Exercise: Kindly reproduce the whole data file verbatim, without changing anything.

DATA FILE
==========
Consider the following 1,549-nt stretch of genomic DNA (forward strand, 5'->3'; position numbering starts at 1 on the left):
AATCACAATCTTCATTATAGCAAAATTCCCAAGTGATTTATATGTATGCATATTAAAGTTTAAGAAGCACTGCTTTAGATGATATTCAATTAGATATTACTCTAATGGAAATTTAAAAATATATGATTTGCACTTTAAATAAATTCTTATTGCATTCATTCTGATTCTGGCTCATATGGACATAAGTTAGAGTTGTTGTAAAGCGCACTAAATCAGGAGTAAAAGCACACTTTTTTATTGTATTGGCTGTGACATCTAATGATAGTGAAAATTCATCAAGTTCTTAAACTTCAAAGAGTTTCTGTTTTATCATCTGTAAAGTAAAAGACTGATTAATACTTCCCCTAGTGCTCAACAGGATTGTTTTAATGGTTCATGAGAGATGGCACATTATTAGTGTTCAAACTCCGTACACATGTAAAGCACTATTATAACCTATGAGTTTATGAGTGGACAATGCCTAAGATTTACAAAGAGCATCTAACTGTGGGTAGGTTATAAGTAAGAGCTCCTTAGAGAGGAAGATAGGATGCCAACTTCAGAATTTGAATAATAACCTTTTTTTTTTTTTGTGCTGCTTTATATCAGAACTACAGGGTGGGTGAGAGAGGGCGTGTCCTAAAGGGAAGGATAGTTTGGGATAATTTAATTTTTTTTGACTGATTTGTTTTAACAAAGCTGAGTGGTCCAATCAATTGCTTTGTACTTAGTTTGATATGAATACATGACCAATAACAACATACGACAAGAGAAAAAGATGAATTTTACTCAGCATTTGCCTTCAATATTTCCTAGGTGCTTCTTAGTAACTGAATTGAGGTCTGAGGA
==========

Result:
Consider the following 1,549-nt stretch of genomic DNA (forward strand, 5'->3'; position numbering starts at 1 on the left):
AATCACAATCTTCATTATAGCAAAATTCCCAAGTGATTTATATGTATGCATATTAAAGTTTAAGAAGCACTGCTTTAGATGATATTCAATTAGATATTACTCTAATGGAAATTTAAAAATATATGATTTGCACTTTAAATAAATTCTTATTGCATTCATTCTGATTCTGGCTCATATGGACATAAGTTAGAGTTGTTGTAAAGCGCACTAAATCAGGAGTAAAAGCACACTTTTTTATTGTATTGGCTGTGACATCTAATGATAGTGAAAATTCATCAAGTTCTTAAACTTCAAAGAGTTTCTGTTTTATCATCTGTAAAGTAAAAGACTGATTAATACTTCCCCTAGTGCTCAACAGGATTGTTTTAATGGTTCATGAGAGATGGCACATTATTAGTGTTCAAACTCCGTACACATGTAAAGCACTATTATAACCTATGAGTTTATGAGTGGACAATGCCTAAGATTTACAAAGAGCATCTAACTGTGGGTAGGTTATAAGTAAGAGCTCCTTAGAGAGGAAGATAGGATGCCAACTTCAGAATTTGAATAATAACCTTTTTTTTTTTTTGTGCTGCTTTATATCAGAACTACAGGGTGGGTGAGAGAGGGCGTGTCCTAAAGGGAAGGATAGTTTGGGATAATTTAATTTTTTTTGACTGATTTGTTTTAACAAAGCTGAGTGGTCCAATCAATTGCTTTGTACTTAGTTTGATATGAATACATGACCAATAACAACATACGACAAGAGAAAAAGATGAATTTTACTCAGCATTTGCCTTCAATATTTCCTAGGTGCTTCTTAGTAACTGAATTGAGGTCTGAGGA